equivalenttoALL_COMPLETED.

ALL_COMPLETED

Themethodwillreturnwhenallcallsfinish.

as_completed(fs, timeout=None)

ReturnsaniteratorovertheFutureinstancesgivenbyfsthatyieldsfuturesastheycomplete (finishedorwerecancelled).Anyfuturesthatcompletedbeforeas_completed()wascalledwillbe yieldedfirst.ThereturnediteratorraisesaTimeoutErrorif next ()iscalledandtheresult isn'tavailableaftertimeoutsecondsfromtheoriginalcalltoas_completed().Iftimeoutisnot specifiedorNonethenthereisnolimittothewaittime.

TheFutureinstancescanhavebeencreatedbydifferentExecutorinstances.

Check Prime Example (#id28)

from concurrent import futures import math

PRIMES = [

112272535095293,

112582705942171,

112272535095293,

115280095190773,

115797848077099,

1099726899285419]

def is_prime(n):

if n % 2 == 0:

return False

sqrt_n = int(math.floor(math.sqrt(n))) for i in range(3, sqrt_n + 1, 2):

if n % i == 0:

return False return True

def main():

with futures.ProcessPoolExecutor() as executor:

for number, prime in zip(PRIMES, executor.map(is_prime, PRIMES)):

print('%d is prime: %s' % (number, prime))

if

name

main()

== '

main

':

Web Crawl Example (#id29)

from concurrent import futures import urllib.request

URLS = ['http://www.foxnews.com/', 'http://www.cnn.com/', 'http://europe.wsj.com/', 'http://www.bbc.co.uk/', 'http://some‐made‐up‐domain.com/']

def load_url(url, timeout):

return urllib.request.urlopen(url, timeout=timeout).read()

def main():

with futures.ThreadPoolExecutor(max_workers=5) as executor:

future_to_url = dict( (executor.submit(load_url, url, 60), url) for url in URLS)

for future in futures.as_completed(future_to_url):

url = future_to_url[future] try:

print('%r page is %d bytes' % ( url, len(future.result()))) except Exception as e:

print('%r generated an exception: %s' % ( url, e))

if

name

main()

== '

main

':

Rationale (#id30)

The proposed design of this module was heavily influenced by the the Java java.util.concurrent package [1] (#id9) . The conceptual

basis of the module, as in Java, is the Future class, which represents the progress and result of an asynchronous computation. The Future class makes little commitment to the evaluation mode being used e.g. it can be be used to represent lazy or eager evaluation, for evaluation using threads, processes or remote procedure call.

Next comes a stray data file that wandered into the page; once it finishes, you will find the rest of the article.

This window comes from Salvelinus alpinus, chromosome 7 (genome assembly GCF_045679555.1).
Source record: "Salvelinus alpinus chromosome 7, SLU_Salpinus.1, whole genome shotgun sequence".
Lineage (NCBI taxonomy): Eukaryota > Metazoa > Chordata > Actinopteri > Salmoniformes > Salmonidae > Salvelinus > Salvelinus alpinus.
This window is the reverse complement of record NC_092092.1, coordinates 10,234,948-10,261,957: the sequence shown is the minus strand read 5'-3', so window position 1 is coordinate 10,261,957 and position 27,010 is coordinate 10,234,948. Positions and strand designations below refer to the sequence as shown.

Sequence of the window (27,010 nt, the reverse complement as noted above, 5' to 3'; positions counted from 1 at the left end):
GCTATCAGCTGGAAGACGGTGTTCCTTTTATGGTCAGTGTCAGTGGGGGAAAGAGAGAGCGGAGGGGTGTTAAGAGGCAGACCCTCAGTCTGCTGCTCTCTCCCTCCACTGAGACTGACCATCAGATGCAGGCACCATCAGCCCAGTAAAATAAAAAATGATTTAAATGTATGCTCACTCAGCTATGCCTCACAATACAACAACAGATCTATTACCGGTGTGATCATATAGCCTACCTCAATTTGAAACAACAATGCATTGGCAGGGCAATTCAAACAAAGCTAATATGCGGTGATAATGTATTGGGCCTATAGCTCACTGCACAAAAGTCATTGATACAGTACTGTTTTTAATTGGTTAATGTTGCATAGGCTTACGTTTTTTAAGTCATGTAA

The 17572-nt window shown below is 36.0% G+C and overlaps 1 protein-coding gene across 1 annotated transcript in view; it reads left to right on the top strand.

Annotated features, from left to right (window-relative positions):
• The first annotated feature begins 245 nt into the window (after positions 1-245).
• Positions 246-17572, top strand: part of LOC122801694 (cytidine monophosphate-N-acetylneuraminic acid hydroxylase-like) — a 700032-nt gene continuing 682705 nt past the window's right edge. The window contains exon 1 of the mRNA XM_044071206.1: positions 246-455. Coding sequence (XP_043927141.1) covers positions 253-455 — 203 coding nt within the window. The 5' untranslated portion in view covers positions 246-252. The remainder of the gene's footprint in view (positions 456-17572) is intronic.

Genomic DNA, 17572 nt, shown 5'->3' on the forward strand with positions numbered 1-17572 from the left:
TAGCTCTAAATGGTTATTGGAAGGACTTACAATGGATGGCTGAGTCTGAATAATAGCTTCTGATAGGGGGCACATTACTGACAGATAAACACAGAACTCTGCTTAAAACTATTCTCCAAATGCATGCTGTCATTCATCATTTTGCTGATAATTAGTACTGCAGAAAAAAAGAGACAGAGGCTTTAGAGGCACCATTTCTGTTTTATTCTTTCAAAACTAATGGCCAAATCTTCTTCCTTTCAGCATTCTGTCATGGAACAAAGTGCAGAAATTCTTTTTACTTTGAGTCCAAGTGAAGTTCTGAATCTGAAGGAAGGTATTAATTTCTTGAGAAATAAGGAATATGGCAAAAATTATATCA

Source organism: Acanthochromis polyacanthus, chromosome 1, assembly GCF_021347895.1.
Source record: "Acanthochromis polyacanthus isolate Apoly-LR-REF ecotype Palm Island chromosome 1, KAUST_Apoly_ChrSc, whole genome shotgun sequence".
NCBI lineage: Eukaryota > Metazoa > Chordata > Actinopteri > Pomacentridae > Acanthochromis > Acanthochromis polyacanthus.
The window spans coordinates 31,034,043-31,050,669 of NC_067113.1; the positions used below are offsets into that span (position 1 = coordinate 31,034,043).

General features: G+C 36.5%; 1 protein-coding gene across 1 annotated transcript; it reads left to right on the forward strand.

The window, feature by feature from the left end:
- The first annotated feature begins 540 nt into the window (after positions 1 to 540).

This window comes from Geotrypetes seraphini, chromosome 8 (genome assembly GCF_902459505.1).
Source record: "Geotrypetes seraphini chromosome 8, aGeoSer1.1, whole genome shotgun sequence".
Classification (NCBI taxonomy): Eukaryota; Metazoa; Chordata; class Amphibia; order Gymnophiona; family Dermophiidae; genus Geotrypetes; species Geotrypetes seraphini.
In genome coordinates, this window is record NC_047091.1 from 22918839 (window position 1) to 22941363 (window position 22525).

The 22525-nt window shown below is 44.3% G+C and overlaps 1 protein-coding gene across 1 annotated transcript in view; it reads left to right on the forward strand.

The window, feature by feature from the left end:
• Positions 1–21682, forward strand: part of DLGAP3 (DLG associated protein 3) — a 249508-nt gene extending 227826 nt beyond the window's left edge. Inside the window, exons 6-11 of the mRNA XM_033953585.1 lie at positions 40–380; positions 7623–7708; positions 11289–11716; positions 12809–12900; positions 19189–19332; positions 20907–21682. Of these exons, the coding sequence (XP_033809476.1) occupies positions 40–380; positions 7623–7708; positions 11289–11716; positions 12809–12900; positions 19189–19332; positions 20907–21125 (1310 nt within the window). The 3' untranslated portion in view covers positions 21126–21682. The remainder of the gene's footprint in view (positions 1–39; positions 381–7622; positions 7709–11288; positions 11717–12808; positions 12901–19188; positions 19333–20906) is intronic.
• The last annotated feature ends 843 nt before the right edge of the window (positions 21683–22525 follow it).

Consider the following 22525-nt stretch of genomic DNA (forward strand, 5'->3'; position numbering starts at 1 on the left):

Futures are created by concrete implementations of the Executor class (called ExecutorService in Java). The reference implementation provides classes that use either a process or a thread pool to eagerly evaluate computations.

Futures have already been seen in Python as part of a popular Python cookbook recipe [2] (#id10) and have discussed on the Python-

3000 mailing list [3] (#id11) .

The proposed design is explicit, i.e. it requires that clients be aware that they are consuming Futures. It would be possible to design

a module that would return proxy objects (in the style of weakref ) that could be used transparently. It is possible to build a proxy

implementation on top of the proposed explicit mechanism.

The proposed design does not introduce any changes to Python language syntax or semantics. Special syntax could be introduced

[4] (#id12) to mark function and method calls as asynchronous. A proxy result would be returned while the operation is eagerly

evaluated asynchronously, and execution would only block if the proxy object were used before the operation completed.

Anh Hai Trinh proposed a simpler but more limited API concept [5] (#id13) and the API has been discussed in some detail on stdlib-sig

[6] (#id14) .

The proposed design was discussed on the Python-Dev mailing list [7] (#id15) . Following those discussions, the following changes

were made:

The Executor class was made into an abstract base class Executor class was made into an abstract base class

The Future.remove_done_callback method was removed due to a lack of convincing use cases Future.remove_done_callback method was removed due to a lack of convincing use cases

The Future.add_done_callback method was modified to allow the same callable to be added many times Future.add_done_callback method was modified to allow the same callable to be added many times

The Future class's mutation methods were better documented to indicate that they are private to the Future class's mutation methods were better documented to indicate that they are private to the Executor that created them

Reference Implementation (#id31)

The reference implementation [8] (#id16) contains a complete implementation of the proposed design. It has been tested on Linux

and Mac OS X.

References (#id32)

[1]

(#id1)

[2]

(#id2)

[3]

(#id3)

[4]

(#id4)

April/000970.html)
April/000970.html)

Python 3000 thread, "Futures in Python 3000 (was Re: mechanism for handling asynchronous concurrency)"